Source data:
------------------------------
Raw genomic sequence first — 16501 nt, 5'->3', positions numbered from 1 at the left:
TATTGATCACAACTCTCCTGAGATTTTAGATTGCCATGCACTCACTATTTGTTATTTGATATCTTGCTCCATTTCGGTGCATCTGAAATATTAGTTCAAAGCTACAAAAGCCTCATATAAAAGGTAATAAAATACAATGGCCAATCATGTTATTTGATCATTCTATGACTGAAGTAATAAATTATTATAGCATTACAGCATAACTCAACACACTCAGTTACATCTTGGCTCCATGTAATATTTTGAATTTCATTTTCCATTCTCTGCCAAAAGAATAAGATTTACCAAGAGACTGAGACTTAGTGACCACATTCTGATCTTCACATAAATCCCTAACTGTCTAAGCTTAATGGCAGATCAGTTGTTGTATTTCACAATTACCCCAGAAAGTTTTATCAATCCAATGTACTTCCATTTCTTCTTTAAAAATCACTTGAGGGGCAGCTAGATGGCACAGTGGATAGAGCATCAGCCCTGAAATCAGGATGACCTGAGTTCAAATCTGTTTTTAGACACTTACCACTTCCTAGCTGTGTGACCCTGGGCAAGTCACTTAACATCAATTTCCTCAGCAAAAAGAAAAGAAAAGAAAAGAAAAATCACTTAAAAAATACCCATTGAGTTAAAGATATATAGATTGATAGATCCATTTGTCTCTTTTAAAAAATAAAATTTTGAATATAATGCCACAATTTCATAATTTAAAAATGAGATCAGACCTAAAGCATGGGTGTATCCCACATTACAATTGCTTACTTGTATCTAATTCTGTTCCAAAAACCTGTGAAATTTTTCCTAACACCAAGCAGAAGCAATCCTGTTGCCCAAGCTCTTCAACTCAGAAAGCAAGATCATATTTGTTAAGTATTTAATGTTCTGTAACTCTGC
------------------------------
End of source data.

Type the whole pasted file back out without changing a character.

Raw genomic sequence first — 16501 nt, 5'->3', positions numbered from 1 at the left:
TATTGATCACAACTCTCCTGAGATTTTAGATTGCCATGCACTCACTATTTGTTATTTGATATCTTGCTCCATTTCGGTGCATCTGAAATATTAGTTCAAAGCTACAAAAGCCTCATATAAAAGGTAATAAAATACAATGGCCAATCATGTTATTTGATCATTCTATGACTGAAGTAATAAATTATTATAGCATTACAGCATAACTCAACACACTCAGTTACATCTTGGCTCCATGTAATATTTTGAATTTCATTTTCCATTCTCTGCCAAAAGAATAAGATTTACCAAGAGACTGAGACTTAGTGACCACATTCTGATCTTCACATAAATCCCTAACTGTCTAAGCTTAATGGCAGATCAGTTGTTGTATTTCACAATTACCCCAGAAAGTTTTATCAATCCAATGTACTTCCATTTCTTCTTTAAAAATCACTTGAGGGGCAGCTAGATGGCACAGTGGATAGAGCATCAGCCCTGAAATCAGGATGACCTGAGTTCAAATCTGTTTTTAGACACTTACCACTTCCTAGCTGTGTGACCCTGGGCAAGTCACTTAACATCAATTTCCTCAGCAAAAAGAAAAGAAAAGAAAAGAAAAATCACTTAAAAAATACCCATTGAGTTAAAGATATATAGATTGATAGATCCATTTGTCTCTTTTAAAAAATAAAATTTTGAATATAATGCCACAATTTCATAATTTAAAAATGAGATCAGACCTAAAGCATGGGTGTATCCCACATTACAATTGCTTACTTGTATCTAATTCTGTTCCAAAAACCTGTGAAATTTTTCCTAACACCAAGCAGAAGCAATCCTGTTGCCCAAGCTCTTCAACTCAGAAAGCAAGATCATATTTGTTAAGTATTTAATGTTCTGTAACTCTGC